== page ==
We’re looking to understand more about the impact of Community Sponsorship on the sponsors themselves. What do you learn by becoming a sponsor? What do you gain?
We hear lots of sponsors talk about how doing Community Sponsorship has changed them, but we don’t often get the specifics. We’ve designed this survey for sponsors to take when they reach the end of the Sponsor Agreement (one year after welcoming a refugee family) to get a better insight.
We hope that this will be a tool for us to improve the scheme and to demonstrate its worth for communities as well as for refugees.
We’re collecting results on a rolling basis. If you reached the end of the Sponsor Agreement after the end of May 2020 and haven’t filled out a survey, please email us letting us know which Community Sponsorship Group you’re from and we’ll send you a link to complete the survey. All responses are anonymous.
Check out some results from the first round of analysis below.
Initial results show that only 22% of sponsors gave less than 1 hour per week to Community Sponsorship on average, while 44% gave 5-7 hours per week. This is a significant commitment, highlighting that sponsors tend to go above and beyond to support the families they welcome.
The 4 personal gains that sponsors reported feeling most strongly were ‘Satisfaction’, ‘Fulfilment’, ‘Sense of community’ and ‘Pride’. 100% of respondents reported an increase in Satisfaction, Fulfilment and Sense of Community, while 89% reported an increase in Pride. On a scale of 0-5, where 0 = no gain and 5 = lots of gain, more than three quarters of respondents rated the increase in Satisfaction and Fulfilment that they had gained from sponsoring refugees as 4-5, while more than two thirds rated the increase in Sense of Community that they had experienced as being 4-5.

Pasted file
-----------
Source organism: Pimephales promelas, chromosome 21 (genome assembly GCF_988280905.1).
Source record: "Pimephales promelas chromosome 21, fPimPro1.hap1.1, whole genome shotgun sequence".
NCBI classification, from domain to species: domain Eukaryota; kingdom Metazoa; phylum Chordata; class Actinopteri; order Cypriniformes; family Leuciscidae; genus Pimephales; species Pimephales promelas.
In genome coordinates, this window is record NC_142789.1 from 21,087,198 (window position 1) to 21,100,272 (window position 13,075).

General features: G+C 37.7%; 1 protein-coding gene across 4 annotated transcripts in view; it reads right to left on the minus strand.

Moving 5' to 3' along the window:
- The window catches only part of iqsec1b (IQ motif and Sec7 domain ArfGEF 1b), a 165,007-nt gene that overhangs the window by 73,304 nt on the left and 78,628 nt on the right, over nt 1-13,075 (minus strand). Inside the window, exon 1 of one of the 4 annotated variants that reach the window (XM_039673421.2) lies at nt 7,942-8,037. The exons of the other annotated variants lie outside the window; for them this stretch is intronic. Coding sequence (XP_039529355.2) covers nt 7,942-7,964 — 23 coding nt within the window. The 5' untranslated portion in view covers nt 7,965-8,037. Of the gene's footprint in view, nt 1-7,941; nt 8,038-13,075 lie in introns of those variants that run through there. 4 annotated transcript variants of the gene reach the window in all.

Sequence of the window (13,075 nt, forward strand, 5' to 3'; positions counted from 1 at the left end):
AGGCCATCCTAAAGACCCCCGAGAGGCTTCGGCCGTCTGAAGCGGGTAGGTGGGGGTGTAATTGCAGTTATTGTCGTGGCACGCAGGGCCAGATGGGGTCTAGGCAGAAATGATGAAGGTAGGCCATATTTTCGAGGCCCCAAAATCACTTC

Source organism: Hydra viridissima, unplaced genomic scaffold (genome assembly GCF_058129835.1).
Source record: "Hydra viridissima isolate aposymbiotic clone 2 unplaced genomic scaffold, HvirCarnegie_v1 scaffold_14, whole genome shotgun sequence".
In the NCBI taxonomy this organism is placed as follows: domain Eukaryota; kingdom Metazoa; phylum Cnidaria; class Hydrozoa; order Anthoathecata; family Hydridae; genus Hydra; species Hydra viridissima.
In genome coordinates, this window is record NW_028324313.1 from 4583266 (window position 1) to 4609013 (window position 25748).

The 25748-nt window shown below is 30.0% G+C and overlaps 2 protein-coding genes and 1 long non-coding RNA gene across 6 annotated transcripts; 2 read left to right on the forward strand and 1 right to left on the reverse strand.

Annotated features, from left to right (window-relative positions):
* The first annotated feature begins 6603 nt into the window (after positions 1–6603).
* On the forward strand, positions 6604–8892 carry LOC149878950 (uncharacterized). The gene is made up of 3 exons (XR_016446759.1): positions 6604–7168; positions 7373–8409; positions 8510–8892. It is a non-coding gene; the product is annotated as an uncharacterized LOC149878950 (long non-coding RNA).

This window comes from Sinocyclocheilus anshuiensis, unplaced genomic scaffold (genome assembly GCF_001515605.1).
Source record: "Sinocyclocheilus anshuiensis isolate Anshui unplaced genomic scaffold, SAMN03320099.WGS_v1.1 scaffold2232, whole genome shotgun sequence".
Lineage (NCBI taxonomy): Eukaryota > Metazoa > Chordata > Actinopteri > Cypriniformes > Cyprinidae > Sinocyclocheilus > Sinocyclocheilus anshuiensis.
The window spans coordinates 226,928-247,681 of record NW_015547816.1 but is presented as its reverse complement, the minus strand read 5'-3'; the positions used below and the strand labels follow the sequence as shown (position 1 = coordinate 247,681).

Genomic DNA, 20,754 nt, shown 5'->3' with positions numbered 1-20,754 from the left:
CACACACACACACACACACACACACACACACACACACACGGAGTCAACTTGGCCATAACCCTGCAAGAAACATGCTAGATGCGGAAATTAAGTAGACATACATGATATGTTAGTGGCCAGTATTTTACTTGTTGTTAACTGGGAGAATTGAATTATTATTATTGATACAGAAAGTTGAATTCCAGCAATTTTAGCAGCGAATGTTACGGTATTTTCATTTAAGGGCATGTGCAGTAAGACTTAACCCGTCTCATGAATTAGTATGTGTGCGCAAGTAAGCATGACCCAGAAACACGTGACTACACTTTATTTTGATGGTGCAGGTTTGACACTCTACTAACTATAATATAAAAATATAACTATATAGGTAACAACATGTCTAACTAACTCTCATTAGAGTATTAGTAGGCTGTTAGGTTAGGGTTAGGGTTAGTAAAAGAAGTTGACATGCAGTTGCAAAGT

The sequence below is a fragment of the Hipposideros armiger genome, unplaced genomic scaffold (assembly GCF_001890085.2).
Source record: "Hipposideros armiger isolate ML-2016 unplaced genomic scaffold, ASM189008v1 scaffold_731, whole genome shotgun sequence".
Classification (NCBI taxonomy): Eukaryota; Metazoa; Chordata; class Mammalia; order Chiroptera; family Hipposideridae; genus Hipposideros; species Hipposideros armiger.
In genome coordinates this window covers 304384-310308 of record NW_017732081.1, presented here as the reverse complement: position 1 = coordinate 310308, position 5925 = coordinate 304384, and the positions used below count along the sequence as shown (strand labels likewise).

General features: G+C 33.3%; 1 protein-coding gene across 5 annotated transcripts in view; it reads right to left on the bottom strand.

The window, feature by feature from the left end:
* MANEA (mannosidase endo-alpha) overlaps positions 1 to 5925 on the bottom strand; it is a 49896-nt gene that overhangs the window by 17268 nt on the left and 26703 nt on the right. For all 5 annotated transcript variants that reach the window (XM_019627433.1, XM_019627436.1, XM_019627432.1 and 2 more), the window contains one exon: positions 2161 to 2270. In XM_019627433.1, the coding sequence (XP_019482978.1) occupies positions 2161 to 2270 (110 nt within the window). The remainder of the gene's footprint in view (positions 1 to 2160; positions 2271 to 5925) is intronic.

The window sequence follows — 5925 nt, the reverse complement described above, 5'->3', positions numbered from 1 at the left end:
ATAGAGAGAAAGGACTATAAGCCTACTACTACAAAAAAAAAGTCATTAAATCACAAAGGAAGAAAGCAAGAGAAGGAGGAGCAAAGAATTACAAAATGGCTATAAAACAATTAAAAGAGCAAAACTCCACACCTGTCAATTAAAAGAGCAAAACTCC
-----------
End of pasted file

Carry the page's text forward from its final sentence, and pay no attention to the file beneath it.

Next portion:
The four areas which sponsors reported having learnt most about were: ‘a culture other than your own’; ‘the challenges faced by people with low levels of English in the UK’; ‘life on a low income in your area’; and ‘local statutory and voluntary services in your local area’. Across all 4 of these areas, 100% of respondents reported an increase in their knowledge. More than half of respondents rated their increase in knowledge about a culture other than their own as a 4 or 5, where 0 = no learning and 5 = lots of learning.